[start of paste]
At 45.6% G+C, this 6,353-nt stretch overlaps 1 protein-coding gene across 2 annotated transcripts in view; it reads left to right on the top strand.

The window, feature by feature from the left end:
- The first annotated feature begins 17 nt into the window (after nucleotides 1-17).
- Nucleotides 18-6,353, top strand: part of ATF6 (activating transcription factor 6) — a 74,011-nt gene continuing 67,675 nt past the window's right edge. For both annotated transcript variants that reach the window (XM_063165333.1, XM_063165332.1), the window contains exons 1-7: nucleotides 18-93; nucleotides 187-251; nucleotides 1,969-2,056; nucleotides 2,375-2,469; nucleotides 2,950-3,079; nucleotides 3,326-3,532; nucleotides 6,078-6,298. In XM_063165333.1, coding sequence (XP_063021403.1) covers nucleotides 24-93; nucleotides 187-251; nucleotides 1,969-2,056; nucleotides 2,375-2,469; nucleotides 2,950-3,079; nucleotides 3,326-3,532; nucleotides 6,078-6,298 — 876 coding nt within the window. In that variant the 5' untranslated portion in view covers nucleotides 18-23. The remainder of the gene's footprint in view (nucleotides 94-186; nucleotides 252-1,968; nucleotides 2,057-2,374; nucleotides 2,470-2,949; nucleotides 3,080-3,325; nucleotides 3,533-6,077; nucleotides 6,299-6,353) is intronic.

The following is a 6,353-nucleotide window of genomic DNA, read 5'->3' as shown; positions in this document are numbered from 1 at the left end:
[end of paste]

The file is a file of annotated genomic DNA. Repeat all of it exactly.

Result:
At 45.6% G+C, this 6,353-nt stretch overlaps 1 protein-coding gene across 2 annotated transcripts in view; it reads left to right on the top strand.

The window, feature by feature from the left end:
- The first annotated feature begins 17 nt into the window (after nucleotides 1-17).
- Nucleotides 18-6,353, top strand: part of ATF6 (activating transcription factor 6) — a 74,011-nt gene continuing 67,675 nt past the window's right edge. For both annotated transcript variants that reach the window (XM_063165333.1, XM_063165332.1), the window contains exons 1-7: nucleotides 18-93; nucleotides 187-251; nucleotides 1,969-2,056; nucleotides 2,375-2,469; nucleotides 2,950-3,079; nucleotides 3,326-3,532; nucleotides 6,078-6,298. In XM_063165333.1, coding sequence (XP_063021403.1) covers nucleotides 24-93; nucleotides 187-251; nucleotides 1,969-2,056; nucleotides 2,375-2,469; nucleotides 2,950-3,079; nucleotides 3,326-3,532; nucleotides 6,078-6,298 — 876 coding nt within the window. In that variant the 5' untranslated portion in view covers nucleotides 18-23. The remainder of the gene's footprint in view (nucleotides 94-186; nucleotides 252-1,968; nucleotides 2,057-2,374; nucleotides 2,470-2,949; nucleotides 3,080-3,325; nucleotides 3,533-6,077; nucleotides 6,299-6,353) is intronic.

The following is a 6,353-nucleotide window of genomic DNA, read 5'->3' as shown; positions in this document are numbered from 1 at the left end: